7. Military Cooperation in Europe • Post WWII most European States joined one of two military alliances • NATO • Designed to maintain a bipolar balance in Europe • Agreement between 16 states • Prevent Soviet Union from overrunning West Germany and other smaller countries • Expanded to include former Communist countries • Warsaw Pact • Military agreement among Communist Eastern European to defend each other • 7 members in 1955 • Provided Soviet Union with a buffer of allied states between it and Germany • disbanded

  8. Regional Organizations • Organization on Security and Cooperation in Europe (OSCE) • 56 members • Includes U.S., Canada, and Russia • Founded in 1975 • Plays limited role • Forum for countries concerned with conflicts • Especially in Caucasus and Balkans • Organization of American States (OAS) • 35 states in Western Hemisphere • Cuba was a member, suspended 1962 • Promotes social, cultural, political, and economic links among member states • Africa Union (AU) • 53 Countries • Established in 2002 • Replaced Organization of African Unity (1963) • Founded to seek an end to Colonialism and apartheid in Africa • New organization has placed more emphasis on promoting economic integration in Africa • China’s involvement? • Commonwealth • UK and 52 once British colonies • Economic and cultural cooperation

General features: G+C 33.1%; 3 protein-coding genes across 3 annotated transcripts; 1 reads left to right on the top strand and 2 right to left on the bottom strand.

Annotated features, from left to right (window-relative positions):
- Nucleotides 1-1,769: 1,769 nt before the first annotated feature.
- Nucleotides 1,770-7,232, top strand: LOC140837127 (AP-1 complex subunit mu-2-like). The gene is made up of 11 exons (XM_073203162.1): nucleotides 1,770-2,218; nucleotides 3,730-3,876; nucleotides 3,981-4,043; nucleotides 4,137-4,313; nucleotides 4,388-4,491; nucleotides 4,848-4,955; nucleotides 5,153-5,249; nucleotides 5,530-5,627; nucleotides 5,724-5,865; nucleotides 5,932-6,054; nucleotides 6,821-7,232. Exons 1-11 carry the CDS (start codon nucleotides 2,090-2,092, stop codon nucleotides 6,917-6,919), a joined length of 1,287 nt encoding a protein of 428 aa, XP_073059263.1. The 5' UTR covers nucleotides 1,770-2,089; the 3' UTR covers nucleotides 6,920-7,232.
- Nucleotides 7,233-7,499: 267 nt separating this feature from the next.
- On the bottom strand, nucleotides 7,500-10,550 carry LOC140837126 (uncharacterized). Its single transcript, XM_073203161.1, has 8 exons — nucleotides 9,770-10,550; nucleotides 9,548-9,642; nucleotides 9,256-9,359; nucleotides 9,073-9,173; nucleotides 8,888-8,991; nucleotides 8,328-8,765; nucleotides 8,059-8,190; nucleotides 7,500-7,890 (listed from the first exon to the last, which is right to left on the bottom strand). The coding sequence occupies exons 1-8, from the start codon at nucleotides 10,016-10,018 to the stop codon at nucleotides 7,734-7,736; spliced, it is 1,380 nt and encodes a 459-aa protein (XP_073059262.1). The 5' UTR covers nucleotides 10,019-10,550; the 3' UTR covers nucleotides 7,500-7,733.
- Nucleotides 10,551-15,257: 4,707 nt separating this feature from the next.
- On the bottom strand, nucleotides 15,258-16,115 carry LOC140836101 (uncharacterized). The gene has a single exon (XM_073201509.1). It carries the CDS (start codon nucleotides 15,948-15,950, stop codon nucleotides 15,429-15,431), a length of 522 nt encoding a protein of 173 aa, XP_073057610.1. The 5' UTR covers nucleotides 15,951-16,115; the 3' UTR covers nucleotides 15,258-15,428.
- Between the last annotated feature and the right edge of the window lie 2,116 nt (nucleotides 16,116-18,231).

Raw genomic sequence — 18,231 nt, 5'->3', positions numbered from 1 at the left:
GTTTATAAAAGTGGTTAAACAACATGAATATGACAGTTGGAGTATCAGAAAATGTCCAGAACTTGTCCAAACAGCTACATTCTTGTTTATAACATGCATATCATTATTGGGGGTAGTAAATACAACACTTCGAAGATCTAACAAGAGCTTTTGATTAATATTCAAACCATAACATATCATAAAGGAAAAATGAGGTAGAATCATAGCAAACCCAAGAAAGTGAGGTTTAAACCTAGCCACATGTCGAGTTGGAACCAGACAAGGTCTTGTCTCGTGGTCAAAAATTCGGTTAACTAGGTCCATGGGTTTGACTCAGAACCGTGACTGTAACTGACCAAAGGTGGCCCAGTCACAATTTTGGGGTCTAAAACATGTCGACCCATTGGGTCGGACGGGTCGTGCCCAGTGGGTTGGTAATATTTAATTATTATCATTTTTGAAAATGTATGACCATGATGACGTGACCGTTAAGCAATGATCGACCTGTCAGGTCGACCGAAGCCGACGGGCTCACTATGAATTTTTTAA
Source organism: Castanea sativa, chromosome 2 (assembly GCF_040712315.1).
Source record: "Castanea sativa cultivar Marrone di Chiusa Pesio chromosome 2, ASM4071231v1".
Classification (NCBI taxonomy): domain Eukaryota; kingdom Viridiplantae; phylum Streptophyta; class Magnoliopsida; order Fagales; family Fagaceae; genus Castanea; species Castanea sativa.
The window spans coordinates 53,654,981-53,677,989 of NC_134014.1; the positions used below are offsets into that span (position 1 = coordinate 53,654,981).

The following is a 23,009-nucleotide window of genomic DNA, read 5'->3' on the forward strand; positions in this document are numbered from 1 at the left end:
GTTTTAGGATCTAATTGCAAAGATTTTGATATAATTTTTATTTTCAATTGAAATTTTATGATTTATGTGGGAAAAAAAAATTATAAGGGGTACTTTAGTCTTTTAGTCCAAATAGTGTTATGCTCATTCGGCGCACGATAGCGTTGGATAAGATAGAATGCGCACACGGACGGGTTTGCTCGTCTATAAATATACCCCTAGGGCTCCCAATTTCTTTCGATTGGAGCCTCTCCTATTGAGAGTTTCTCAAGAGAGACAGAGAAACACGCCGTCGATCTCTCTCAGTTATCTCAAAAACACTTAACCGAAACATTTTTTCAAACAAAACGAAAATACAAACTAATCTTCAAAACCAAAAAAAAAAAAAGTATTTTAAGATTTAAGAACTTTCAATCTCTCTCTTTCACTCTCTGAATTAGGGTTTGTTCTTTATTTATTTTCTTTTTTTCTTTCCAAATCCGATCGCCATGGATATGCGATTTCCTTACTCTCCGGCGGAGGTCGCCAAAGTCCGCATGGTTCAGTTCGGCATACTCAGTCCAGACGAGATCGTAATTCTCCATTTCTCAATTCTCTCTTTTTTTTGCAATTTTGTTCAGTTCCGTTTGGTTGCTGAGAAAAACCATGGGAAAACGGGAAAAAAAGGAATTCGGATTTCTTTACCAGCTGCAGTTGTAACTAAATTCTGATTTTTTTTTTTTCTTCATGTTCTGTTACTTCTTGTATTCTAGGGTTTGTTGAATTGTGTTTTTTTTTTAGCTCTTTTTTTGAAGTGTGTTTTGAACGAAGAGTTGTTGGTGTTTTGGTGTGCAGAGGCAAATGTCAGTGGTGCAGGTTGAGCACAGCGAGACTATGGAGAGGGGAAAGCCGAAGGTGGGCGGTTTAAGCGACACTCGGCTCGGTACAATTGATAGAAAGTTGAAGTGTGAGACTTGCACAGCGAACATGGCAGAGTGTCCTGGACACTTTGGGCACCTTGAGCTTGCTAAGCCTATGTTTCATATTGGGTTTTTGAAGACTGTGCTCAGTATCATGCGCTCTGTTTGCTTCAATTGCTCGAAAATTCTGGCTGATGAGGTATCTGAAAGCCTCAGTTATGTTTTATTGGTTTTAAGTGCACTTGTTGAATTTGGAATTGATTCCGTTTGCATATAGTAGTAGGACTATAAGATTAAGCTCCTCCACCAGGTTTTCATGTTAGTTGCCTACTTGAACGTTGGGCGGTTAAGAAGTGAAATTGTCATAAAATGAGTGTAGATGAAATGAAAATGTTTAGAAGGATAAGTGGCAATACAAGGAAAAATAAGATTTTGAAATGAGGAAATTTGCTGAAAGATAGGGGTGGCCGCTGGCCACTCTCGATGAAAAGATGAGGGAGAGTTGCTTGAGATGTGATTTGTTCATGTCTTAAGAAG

9. Economic Cooperation • Economic power is becoming more important than military power • China, Japan and Germany superpowers • Russia has slipped in strength • Leading superpower not US or Russia but the EU led by Germany • Economic supranationalism • the integration of three of more states for achieving collective economic goals • Example: European Union

  10. European Union • Formerly known as: • European Economic Community (1958) • Also called Common Market • European Community • Once more states joined • Established in 1958 • Included: Belgium, France, Italy, Luxembourg, the Netherlands, and West Germany • Designed to heal scars of WWII • A European parliament is elected by the people in each of the member states simultaneously • Main goal is to promote development within the member states through economic cooperation • Became European Union in 1992 • Had economic, political, cultural, and judicial integration goals • The Euro • Might become a military alliance as well in future

  11. Members of EU • Members • Original countries • Belgium, France, Italy, Luxembourg, Netherlands, West Germany • 1980s- 12 countries • 21st century- 27 countries • New member states • Croatia is expected to become the 28th member state of the EU on 1 July 2013 • There are five candidate countries: Iceland, Macedonia, Montenegro Serbia and Turkey.